One of the children told me that a small child (wearing a school uniform) had just offered to cook them for us.... I was surprised - he seemed young to be cooking but then someone explained that he meant his Mum would do it (phew!).
His Mum had a stall with the sole purpose of cooking people's purchases. We discussed what vegetables would go with the prawns and got some samphire for about a $1 and some fresh pepper for $0.50. The Mum then cooked it all up. Yum!
Meanwhile, one of the older girls and I went to buy cooked rice ($5 for 13 huge portions) and Cambodian fruit. The whole thing must have taken about 40 minutes so the people left in the minibus were baking by the time we got back. Hungry we all headed to the beach to feast on prawns before swimming - all of this for 13 people cost about $23.
Swimming of course took place fully clothed.

We managed to get all of the kids on to the banana boat. The H&S is non existent here so it did not matter that when we were ready to go on the boat rain was pelting, visibility virtually nil and thunder could be heard... It all added to the experience! I was genuinely scared due to risk of lightening.
You will see that I was then buried and made into a mermaid...

I am laughing but there is sand in my contact lens and I can't breathe due to compacted sand..!

We decided to take the kids to eat pizza for dinner as this is what they said they wanted to try (....most of them ate rice in the end at the pizza place!).
We got into the van to leave the hostel for dinner with our driver and realised there was a random bloke inside hiding from the guards. I wasn't surprised - these things happen in Cambodia! Turned out he was a friend of the driver escaping from the training hotel so he could go and drink beer with him.... Good job we had decided on a tuk tuk to bring us back.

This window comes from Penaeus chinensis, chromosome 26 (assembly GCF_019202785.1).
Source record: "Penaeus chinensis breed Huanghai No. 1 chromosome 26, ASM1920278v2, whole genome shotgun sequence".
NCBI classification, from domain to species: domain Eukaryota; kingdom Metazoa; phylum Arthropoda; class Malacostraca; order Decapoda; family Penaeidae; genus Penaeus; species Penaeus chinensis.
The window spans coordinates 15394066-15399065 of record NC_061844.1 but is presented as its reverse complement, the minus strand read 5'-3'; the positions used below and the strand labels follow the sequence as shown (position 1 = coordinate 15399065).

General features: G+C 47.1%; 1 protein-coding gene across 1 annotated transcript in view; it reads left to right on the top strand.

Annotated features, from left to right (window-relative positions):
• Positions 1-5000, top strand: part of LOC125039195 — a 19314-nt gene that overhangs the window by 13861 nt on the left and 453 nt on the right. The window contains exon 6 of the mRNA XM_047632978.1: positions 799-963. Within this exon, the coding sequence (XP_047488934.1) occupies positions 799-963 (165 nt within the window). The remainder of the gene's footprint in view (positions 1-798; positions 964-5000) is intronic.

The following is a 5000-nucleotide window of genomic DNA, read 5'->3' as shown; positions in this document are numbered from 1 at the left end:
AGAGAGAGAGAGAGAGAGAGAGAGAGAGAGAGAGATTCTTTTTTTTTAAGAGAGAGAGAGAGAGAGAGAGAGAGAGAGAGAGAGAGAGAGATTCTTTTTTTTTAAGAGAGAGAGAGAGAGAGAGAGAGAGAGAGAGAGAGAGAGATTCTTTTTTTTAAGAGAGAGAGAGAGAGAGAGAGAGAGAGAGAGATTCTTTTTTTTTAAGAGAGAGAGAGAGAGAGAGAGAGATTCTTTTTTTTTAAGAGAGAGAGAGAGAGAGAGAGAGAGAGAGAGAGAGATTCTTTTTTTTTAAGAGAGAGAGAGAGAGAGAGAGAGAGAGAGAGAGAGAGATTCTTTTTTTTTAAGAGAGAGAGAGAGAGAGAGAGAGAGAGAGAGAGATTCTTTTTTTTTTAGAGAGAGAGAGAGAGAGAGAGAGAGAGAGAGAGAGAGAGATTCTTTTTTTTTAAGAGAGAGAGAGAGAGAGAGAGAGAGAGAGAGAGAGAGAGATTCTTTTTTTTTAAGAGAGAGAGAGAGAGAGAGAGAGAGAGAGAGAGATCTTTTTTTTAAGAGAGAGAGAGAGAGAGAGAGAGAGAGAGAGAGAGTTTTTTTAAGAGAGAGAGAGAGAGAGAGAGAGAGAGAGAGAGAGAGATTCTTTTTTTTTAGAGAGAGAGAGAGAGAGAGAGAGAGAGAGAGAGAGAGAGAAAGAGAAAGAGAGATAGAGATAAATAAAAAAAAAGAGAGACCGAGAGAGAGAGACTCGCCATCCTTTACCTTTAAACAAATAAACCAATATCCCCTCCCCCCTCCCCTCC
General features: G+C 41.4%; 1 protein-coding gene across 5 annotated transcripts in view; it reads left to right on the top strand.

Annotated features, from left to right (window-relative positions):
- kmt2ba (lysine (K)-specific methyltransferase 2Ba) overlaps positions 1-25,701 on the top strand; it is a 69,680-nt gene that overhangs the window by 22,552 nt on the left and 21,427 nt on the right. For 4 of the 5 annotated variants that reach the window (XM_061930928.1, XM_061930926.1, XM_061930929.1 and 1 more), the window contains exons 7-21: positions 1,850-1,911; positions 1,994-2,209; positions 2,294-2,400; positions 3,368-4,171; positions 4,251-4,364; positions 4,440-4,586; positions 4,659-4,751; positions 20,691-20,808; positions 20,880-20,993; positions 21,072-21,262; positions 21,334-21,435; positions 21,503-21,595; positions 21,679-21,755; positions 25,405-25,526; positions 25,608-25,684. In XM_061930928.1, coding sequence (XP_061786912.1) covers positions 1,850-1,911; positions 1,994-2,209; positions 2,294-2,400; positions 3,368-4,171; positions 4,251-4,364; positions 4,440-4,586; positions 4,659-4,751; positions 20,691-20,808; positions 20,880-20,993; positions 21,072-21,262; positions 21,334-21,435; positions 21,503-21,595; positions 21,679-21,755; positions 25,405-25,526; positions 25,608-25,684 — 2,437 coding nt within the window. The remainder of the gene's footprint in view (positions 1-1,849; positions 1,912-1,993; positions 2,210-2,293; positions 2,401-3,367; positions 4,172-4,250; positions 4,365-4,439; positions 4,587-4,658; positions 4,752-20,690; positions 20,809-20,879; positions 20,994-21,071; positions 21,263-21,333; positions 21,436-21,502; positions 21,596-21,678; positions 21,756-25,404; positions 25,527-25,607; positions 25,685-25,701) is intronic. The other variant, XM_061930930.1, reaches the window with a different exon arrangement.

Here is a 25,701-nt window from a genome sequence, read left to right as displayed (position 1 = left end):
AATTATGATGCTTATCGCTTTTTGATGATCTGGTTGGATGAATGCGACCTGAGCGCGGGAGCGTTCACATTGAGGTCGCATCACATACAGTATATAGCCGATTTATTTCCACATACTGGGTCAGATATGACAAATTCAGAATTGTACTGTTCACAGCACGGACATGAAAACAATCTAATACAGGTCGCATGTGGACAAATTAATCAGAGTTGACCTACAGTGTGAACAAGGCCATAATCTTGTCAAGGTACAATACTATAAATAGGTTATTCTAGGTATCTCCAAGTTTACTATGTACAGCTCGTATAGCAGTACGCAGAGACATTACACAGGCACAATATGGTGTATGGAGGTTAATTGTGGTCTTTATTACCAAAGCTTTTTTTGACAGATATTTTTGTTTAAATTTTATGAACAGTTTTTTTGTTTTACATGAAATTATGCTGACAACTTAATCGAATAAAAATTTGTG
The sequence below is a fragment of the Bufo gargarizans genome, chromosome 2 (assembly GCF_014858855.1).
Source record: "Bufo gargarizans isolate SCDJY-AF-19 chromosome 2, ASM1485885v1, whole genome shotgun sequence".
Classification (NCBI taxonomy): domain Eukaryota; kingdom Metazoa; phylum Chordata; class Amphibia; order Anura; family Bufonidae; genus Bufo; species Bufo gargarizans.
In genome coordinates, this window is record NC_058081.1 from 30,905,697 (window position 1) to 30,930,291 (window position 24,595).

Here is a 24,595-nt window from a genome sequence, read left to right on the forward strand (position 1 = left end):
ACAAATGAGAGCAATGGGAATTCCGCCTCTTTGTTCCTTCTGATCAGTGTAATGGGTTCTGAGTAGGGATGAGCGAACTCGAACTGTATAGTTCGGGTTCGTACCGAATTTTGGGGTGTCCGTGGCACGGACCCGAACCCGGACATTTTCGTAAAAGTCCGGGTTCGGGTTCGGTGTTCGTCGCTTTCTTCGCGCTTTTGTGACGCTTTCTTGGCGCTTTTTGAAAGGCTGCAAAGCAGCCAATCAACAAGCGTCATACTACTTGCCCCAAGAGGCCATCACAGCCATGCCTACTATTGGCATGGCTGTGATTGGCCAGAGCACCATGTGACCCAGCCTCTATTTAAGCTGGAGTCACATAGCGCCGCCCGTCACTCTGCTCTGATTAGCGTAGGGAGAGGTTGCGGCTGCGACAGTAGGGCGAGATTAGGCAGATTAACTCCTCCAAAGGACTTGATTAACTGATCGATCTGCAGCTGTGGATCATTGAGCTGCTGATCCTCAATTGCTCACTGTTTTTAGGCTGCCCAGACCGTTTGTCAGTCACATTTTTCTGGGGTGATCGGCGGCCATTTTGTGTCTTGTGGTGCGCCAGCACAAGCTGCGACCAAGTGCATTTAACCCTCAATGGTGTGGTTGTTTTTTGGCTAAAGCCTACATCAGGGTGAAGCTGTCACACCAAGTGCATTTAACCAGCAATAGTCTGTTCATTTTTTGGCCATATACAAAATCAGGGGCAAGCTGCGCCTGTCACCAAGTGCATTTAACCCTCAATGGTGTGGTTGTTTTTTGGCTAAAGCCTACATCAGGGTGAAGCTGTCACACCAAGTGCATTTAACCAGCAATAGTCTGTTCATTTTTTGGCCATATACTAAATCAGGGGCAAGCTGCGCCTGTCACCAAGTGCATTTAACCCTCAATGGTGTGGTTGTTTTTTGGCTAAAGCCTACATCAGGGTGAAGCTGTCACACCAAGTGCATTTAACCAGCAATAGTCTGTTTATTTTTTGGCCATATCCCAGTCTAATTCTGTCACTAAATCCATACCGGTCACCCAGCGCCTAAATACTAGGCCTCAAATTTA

The children loved the night walk we did on the beach - for some it was the first walk "for fun and in nice surroundings" they had done since arriving at the shelter - Walking is not much of an option in PP. Worryingly, some grains of sand glowed in the dark though - I am not aware of nuclear activity in Cambodia but still....

After a rough nights sleep, one child kept kicking me in her sleep and the floor was hard, the kids got up after a lazy start. Usually they are up at 4am and this was their inital plan. However, I was luckily and they slept in until 6am~and were immediately ready for the beach! After a Khmer breakfast of noodles and unidentifiable parts of pig we hit a different beach before heading home.

The driver was insistent we left at 8.30am but we held our ground. This, on reflection, was a mistake because he then drove like a bat out of hell until we changed drivers about an hour later. I thought I was going to die. Speaking of which I now know there is only 1 morgue in Cambodia with only 3 fridges which they turn off at night. Nice.
Apparently it is only necessary to stop at the line of pagodas on the way to Sihanoukville - I think it may have been more useful on the return journey. However, we lived and arrived back in PP with half an hour to spare before the "meeting".

The second beach - Otres